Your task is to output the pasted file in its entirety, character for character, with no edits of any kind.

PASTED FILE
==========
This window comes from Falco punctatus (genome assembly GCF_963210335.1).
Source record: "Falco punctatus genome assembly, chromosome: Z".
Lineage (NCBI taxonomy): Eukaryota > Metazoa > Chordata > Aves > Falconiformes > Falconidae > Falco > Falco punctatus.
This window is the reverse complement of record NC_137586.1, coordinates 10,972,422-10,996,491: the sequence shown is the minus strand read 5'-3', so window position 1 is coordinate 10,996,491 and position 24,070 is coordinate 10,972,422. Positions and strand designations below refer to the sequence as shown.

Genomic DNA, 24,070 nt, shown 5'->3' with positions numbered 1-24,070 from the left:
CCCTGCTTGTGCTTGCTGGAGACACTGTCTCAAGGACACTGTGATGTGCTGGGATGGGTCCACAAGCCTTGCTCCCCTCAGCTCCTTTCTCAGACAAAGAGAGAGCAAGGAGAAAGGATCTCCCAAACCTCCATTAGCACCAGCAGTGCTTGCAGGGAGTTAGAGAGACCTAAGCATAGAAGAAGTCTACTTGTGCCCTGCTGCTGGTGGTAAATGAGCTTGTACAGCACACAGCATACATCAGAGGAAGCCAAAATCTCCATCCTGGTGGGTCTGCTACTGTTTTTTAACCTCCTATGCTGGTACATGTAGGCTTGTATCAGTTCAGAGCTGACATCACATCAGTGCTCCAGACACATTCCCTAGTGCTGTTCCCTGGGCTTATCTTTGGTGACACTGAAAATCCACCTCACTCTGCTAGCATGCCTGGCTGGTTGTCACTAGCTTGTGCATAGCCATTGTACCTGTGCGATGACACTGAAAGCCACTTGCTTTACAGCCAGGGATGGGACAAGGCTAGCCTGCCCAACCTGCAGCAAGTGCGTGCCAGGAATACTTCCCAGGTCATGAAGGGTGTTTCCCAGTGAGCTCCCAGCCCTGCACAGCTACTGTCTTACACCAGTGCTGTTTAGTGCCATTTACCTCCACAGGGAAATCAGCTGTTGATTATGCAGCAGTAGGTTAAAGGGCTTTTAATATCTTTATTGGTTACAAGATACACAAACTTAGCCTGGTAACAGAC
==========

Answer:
This window comes from Falco punctatus (genome assembly GCF_963210335.1).
Source record: "Falco punctatus genome assembly, chromosome: Z".
Lineage (NCBI taxonomy): Eukaryota > Metazoa > Chordata > Aves > Falconiformes > Falconidae > Falco > Falco punctatus.
This window is the reverse complement of record NC_137586.1, coordinates 10,972,422-10,996,491: the sequence shown is the minus strand read 5'-3', so window position 1 is coordinate 10,996,491 and position 24,070 is coordinate 10,972,422. Positions and strand designations below refer to the sequence as shown.

Genomic DNA, 24,070 nt, shown 5'->3' with positions numbered 1-24,070 from the left:
CCCTGCTTGTGCTTGCTGGAGACACTGTCTCAAGGACACTGTGATGTGCTGGGATGGGTCCACAAGCCTTGCTCCCCTCAGCTCCTTTCTCAGACAAAGAGAGAGCAAGGAGAAAGGATCTCCCAAACCTCCATTAGCACCAGCAGTGCTTGCAGGGAGTTAGAGAGACCTAAGCATAGAAGAAGTCTACTTGTGCCCTGCTGCTGGTGGTAAATGAGCTTGTACAGCACACAGCATACATCAGAGGAAGCCAAAATCTCCATCCTGGTGGGTCTGCTACTGTTTTTTAACCTCCTATGCTGGTACATGTAGGCTTGTATCAGTTCAGAGCTGACATCACATCAGTGCTCCAGACACATTCCCTAGTGCTGTTCCCTGGGCTTATCTTTGGTGACACTGAAAATCCACCTCACTCTGCTAGCATGCCTGGCTGGTTGTCACTAGCTTGTGCATAGCCATTGTACCTGTGCGATGACACTGAAAGCCACTTGCTTTACAGCCAGGGATGGGACAAGGCTAGCCTGCCCAACCTGCAGCAAGTGCGTGCCAGGAATACTTCCCAGGTCATGAAGGGTGTTTCCCAGTGAGCTCCCAGCCCTGCACAGCTACTGTCTTACACCAGTGCTGTTTAGTGCCATTTACCTCCACAGGGAAATCAGCTGTTGATTATGCAGCAGTAGGTTAAAGGGCTTTTAATATCTTTATTGGTTACAAGATACACAAACTTAGCCTGGTAACAGAC